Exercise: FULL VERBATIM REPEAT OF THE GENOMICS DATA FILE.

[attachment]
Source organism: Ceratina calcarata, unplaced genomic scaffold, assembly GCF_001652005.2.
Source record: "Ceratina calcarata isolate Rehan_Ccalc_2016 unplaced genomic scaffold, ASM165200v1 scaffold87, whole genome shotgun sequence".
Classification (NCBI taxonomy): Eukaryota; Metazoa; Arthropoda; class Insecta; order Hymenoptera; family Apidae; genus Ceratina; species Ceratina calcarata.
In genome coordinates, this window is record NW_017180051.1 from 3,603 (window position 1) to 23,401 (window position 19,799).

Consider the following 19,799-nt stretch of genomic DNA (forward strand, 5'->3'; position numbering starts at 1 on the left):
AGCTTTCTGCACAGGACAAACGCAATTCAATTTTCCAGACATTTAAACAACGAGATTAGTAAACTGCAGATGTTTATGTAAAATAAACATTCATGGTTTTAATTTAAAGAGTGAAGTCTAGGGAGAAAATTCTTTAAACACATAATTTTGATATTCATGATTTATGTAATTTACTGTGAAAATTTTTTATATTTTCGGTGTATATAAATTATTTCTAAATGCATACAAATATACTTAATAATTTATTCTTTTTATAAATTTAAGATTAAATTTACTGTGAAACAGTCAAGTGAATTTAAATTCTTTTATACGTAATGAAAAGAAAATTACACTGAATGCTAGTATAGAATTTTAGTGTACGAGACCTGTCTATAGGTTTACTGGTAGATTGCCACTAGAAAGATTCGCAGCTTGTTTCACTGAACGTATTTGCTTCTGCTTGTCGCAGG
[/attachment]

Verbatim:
Source organism: Ceratina calcarata, unplaced genomic scaffold, assembly GCF_001652005.2.
Source record: "Ceratina calcarata isolate Rehan_Ccalc_2016 unplaced genomic scaffold, ASM165200v1 scaffold87, whole genome shotgun sequence".
Classification (NCBI taxonomy): Eukaryota; Metazoa; Arthropoda; class Insecta; order Hymenoptera; family Apidae; genus Ceratina; species Ceratina calcarata.
In genome coordinates, this window is record NW_017180051.1 from 3,603 (window position 1) to 23,401 (window position 19,799).

Consider the following 19,799-nt stretch of genomic DNA (forward strand, 5'->3'; position numbering starts at 1 on the left):
AGCTTTCTGCACAGGACAAACGCAATTCAATTTTCCAGACATTTAAACAACGAGATTAGTAAACTGCAGATGTTTATGTAAAATAAACATTCATGGTTTTAATTTAAAGAGTGAAGTCTAGGGAGAAAATTCTTTAAACACATAATTTTGATATTCATGATTTATGTAATTTACTGTGAAAATTTTTTATATTTTCGGTGTATATAAATTATTTCTAAATGCATACAAATATACTTAATAATTTATTCTTTTTATAAATTTAAGATTAAATTTACTGTGAAACAGTCAAGTGAATTTAAATTCTTTTATACGTAATGAAAAGAAAATTACACTGAATGCTAGTATAGAATTTTAGTGTACGAGACCTGTCTATAGGTTTACTGGTAGATTGCCACTAGAAAGATTCGCAGCTTGTTTCACTGAACGTATTTGCTTCTGCTTGTCGCAGG